Dear friends, our faith matures not by progressing unimpaired on an upward trajectory, but by the continual practice of repentance. Evil and ungodly desires and practices are piled onto the dump heap upon which the cross is planted and the believer breathes again the fresh air of forgiveness. Our baptism doesn’t get more distant; rather its power becomes a joyful sight for sore eyes. The cruciform, or cross-shaped life, is the Holy Spirit’s blueprint for leading the Christian to a maturity of faith. But again, this maturity doesn’t involve a string of easy, unrivaled victories. The baptismal life is a series of drownings and resuscitations that ends only when God removes us from this sphere of evil and temptation and the need for forgiveness becomes obsolete.

The strength of Mary’s devotion is evidence of her understanding the magnitude of the forgiveness granted to her. She was a woman of ill-repute, of tarnished reputation and the locals knew her situation well. In the presence of Pharisees Jesus was allowing her to wash His feet with her tears and perfume. This Pharisee named Simon reasoned that Jesus was unaware of this woman’s status in society. If Jesus were even as savvy as a prophet, why would He let an indisputably sinful and unclean person be in contact with Him?

Here is precisely where we reach the pivotal truth of the matter. Jesus Christ came for sinners. No exceptions! He humbled Himself, He lowered Himself, He publicly allowed Himself to be demeaned for the sake of the unclean, the outcast, the despairing; for the sake of us all. Now people may say that’s very honourable, but other people could do that and what does it accomplish in the end? Sympathy? Pity? Dear friends, Christ is not anyone; He is the incarnate Son of God. His touch heals, His word changes things, His promise effects forgiveness, His death brings life and His resurrection secures eternity!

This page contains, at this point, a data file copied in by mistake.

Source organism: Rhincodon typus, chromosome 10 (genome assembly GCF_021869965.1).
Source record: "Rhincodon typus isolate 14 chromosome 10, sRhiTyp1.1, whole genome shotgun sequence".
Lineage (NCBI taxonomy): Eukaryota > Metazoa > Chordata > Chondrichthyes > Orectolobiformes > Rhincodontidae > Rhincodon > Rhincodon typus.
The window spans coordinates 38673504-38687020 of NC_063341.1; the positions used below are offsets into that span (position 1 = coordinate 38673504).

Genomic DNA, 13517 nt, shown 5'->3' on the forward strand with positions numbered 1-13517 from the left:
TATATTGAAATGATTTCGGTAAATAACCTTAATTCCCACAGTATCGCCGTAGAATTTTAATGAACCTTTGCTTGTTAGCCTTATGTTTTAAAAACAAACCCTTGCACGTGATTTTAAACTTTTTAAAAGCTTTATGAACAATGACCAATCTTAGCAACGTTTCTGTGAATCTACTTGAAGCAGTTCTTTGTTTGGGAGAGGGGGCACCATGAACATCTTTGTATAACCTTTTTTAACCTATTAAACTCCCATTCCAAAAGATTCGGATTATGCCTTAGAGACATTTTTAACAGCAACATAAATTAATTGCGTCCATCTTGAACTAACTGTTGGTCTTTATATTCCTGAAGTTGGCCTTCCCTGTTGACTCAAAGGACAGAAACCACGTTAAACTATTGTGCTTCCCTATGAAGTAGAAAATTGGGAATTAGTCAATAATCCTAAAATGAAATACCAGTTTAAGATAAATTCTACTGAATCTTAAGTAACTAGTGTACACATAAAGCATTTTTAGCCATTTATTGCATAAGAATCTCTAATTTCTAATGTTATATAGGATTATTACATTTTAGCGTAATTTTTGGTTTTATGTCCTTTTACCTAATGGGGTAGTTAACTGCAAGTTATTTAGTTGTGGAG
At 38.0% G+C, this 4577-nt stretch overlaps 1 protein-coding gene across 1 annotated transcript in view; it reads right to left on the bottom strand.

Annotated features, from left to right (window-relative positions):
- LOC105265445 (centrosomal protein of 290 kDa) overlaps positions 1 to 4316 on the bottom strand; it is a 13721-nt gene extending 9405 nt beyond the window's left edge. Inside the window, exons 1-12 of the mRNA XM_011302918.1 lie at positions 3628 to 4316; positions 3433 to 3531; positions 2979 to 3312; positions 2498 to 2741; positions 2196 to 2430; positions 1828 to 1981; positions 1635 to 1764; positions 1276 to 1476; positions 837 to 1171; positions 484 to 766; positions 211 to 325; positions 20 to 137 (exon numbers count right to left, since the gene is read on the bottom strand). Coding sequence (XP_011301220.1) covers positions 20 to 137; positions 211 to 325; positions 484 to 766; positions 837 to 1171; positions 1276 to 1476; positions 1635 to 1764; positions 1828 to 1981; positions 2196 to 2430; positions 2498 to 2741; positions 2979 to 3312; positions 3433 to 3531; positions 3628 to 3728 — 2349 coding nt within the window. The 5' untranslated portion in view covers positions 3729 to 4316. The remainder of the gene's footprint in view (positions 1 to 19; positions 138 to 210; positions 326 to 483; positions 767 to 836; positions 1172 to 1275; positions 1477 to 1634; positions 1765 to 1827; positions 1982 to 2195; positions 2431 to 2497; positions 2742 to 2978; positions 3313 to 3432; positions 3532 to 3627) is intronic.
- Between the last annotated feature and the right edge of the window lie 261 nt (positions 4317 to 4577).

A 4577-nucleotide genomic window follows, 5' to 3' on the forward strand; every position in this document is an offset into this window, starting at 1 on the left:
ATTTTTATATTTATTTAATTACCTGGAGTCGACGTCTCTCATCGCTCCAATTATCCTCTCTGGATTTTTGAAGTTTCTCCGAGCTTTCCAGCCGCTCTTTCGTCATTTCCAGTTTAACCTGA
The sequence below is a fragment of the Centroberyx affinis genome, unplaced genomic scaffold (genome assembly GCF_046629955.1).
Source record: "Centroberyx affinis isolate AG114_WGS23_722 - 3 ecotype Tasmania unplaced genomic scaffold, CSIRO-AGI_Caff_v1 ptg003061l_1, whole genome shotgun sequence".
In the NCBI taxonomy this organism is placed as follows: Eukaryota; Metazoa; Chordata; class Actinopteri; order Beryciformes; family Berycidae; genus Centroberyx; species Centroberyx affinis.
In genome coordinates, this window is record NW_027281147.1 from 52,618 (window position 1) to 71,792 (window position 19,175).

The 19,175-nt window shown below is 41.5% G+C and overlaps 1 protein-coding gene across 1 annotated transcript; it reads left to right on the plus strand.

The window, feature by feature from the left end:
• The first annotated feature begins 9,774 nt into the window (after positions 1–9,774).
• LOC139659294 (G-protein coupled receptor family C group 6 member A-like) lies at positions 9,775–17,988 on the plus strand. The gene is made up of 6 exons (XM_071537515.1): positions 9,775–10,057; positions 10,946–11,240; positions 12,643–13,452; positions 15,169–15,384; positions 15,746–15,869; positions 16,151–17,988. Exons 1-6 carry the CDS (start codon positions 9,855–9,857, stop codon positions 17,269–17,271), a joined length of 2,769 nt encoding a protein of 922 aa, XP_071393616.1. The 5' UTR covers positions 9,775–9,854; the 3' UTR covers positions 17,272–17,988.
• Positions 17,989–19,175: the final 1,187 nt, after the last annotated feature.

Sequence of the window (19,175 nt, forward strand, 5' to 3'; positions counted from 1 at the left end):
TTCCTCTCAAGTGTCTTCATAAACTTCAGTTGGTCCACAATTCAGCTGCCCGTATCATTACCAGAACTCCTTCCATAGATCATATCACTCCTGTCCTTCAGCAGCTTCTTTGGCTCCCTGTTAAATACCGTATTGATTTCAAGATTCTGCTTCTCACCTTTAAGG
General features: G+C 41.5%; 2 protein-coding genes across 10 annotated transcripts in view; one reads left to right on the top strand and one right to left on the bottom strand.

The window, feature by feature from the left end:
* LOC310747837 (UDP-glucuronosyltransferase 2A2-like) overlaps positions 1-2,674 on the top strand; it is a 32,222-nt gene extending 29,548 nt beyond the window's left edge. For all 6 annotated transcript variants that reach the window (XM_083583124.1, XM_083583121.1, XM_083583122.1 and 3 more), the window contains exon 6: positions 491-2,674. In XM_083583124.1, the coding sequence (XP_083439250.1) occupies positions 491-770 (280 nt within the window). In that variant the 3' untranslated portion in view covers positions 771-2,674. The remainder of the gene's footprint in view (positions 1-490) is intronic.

Mary understood her spiritual indebtedness and she knew she could never pay it off. She knew that debt could only be cleared by the mercy of the Lord. How easily we under-appreciate what this means! Remember the man who called the police and reported that all of his wife's credit cards had been stolen. Then he added, "But don't look too hard for the thief. He's charging less than my wife ever did." Yes, it’s not only better that someone else handles our debt; it is our only hope.

Mary knew this better than the Pharisee who thought he could handle it himself. But “the woman came believing that she should seek the forgiveness of sins from Christ. This is the highest way of worshipping Christ. Nothing greater could she ascribe to Him. By looking for the forgiveness of sins from Him, she truly acknowledged Him as the Messiah.”6

So if in our own estimation there is little for which God needs to forgive us than the strength of our response will likely be correspondingly weak. If there is little to forgive there is little need for God’s mercy. If we remain convinced of our relative innocence then the Good News of pardon in Christ isn’t really so great and neither is our devotion.

Dear friends, Christ said three important things to Mary. “Your sins are forgiven.”7 “Your faith has saved you…(and)go in peace.”8 These are the same promises and blessings we receive from Him today- absolution in this place, the blood of forgiveness from this altar. They are not empty words or fine-sounding niceties. They are divine words of authority imparting to us the salvation He accomplished with His blood. “For…it was not with silver or gold that you were redeemed from the empty way of life…but with the precious blood of Christ, a lamb with out blemish.”9 Amen.

+ in nomine Jesu +

Third Sunday after Pentecost
13 June 2010 Reverend Darrin L. Kohrt
1 Hebrews 4:13 2 Luke 18:8
3 LW 25:285-6 4 Galatians 5:24
5 Galatians 2:20 6 AP IV, 128:154
7 Luke 7:48 8 Luke 7:50
9 1 Peter 1:18-19